Brevik recalled that crunch hours started in late April, early May of 1999. For him, that meant working every single day, sometimes upwards of 14 hours a day. Over the entire period of crunch on Diablo 2, Brevik estimated that he worked an average of 12 hours a day, seven days a week.

"It wasn't just me... Everybody was working on the weekends. Some people took time off -- I recommended that some people take some time off -- but most of the time we would work every day.

"We would order meals, we would give people sleeping bags and toothbrushes, and some days people would sleep in the office... It was a terrible grind at the end of this project. We were working, and summer became fall, and it was pretty obvious that we were not going to make it."

"It was an incredible grind on myself, my relationships, and life, and my soul"

In October that year, a call from Blizzard's main office came in, acknowledging that Diablo 2 was still too far behind to hit its original launch target. It was agreed that the game would be delayed, albeit with a general directive to finish development as soon as possible. At that point, Brevik said, "the grind became a little bit more relaxed," but he and many others continued to work every day to reach that gold master.

"I ended up taking three days off throughout the entire process of this crunch, which lasted up until the gold master, which was June of [2000]," Brevik said. "It was a little over a year that I crunched... It was an incredible grind on myself, my relationships, and life, and my soul.

"In the end we finished the game, and it came out great, but it was a terrible, terrible grind."

Of course, this is a story from a different era of the games business, when crunch conditions were not as widely acknowledged as an issue to be eradicated. It is nevertheless important to place the myriad creative and technical achievements of a venerated product like Diablo 2 in the context of how it was made -- the kind of thinking that leads to insurmountable workloads, and the huge sacrifices people are then required to make to reign in those ambitions and ship a finished product.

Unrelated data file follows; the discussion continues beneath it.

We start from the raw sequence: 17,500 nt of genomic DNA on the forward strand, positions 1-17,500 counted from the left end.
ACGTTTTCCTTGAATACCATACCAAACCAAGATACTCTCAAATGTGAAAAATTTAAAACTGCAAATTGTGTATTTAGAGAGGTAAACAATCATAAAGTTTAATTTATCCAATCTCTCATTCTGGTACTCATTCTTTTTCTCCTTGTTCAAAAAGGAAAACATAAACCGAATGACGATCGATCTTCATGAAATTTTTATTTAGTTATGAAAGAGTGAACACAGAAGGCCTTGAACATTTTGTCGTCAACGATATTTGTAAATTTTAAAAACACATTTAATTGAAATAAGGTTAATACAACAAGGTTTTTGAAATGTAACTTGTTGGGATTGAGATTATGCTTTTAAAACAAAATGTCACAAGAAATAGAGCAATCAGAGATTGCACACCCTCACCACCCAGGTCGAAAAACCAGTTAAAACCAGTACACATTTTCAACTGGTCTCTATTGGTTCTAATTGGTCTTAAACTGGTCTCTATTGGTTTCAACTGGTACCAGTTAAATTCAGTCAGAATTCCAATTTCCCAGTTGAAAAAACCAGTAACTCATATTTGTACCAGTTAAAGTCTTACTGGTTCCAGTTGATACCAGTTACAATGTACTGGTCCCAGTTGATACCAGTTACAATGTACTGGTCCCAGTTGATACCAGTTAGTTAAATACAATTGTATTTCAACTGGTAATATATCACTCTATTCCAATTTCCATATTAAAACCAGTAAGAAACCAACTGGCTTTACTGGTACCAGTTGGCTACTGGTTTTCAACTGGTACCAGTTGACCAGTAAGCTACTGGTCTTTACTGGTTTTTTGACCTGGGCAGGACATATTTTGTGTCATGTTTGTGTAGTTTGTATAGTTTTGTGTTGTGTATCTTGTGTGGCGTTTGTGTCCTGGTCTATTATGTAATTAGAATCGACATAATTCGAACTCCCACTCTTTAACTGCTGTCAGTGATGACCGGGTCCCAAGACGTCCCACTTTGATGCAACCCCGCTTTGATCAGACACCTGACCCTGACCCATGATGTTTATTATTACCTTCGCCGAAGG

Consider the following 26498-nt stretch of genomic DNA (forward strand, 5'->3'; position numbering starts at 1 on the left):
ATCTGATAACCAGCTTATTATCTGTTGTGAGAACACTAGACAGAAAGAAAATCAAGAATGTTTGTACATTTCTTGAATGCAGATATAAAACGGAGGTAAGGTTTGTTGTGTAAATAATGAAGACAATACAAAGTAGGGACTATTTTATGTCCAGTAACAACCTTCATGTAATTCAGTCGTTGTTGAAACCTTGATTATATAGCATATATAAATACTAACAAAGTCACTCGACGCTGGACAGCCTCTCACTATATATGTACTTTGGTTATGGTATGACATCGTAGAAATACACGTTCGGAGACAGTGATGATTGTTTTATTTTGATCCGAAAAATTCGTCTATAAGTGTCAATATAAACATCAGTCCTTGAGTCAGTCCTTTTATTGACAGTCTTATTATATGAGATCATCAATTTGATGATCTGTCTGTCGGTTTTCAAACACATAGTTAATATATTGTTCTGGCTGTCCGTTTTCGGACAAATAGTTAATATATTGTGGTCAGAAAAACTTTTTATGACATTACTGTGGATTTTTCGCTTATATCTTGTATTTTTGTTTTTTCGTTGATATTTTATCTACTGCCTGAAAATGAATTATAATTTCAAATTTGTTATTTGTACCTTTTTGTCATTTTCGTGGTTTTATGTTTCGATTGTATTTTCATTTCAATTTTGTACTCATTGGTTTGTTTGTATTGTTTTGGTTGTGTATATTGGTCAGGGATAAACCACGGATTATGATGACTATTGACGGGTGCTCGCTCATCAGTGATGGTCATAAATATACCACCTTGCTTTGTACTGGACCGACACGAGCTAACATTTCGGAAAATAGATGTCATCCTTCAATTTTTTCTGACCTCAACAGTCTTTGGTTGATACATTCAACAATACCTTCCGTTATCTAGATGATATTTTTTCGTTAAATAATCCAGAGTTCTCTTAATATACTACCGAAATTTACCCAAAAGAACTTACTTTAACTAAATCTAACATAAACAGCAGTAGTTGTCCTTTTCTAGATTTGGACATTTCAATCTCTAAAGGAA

Time heals all wounds, of course, and that is evidently true of Brevik, who was open about both the rigours of Diablo 2's creation and the sense of pride he feels at having been part of it at all. Just over 20 years later, what Blizzard North achieved lives on, and the sacrifices that made it possible have been largely forgotten.

"Diablo 2 today is still very, very popular," he said. "There is a vibrant modding community... and it's very vibrant on things like Twitch. The other day I went on Twitch and over 2,000 people were watching Diablo 2... on a morning, on a random week day. It's incredible that there's this many people watching a 20 year-old game.

"The legacy continues, and it's amazing to see something we worked so hard on -- myself, the team, many people sacrificed and made a huge contribution to this product... For it to be so beloved is a wonderful experience. We're very blessed to have that."

GamesIndustry.biz is a media partner of Devcom Digital

More stories

GameDiscoverCo founder: "It's not selling out" to use metrics in development

Simon Carless says his new research and consultancy company wants to add data so devs don't go solely on gut feel

By Brendan Sinclair

Mike Morhaime's new games company dreams of being an industry beacon

Dreamhaven, Moonshot, and Secret Door leads share their hopes for a venture built on creative freedom, experimentation, and cooperation

By Rebekah Valentine

Latest comments

Sign in to contribute

Need an account? Register now.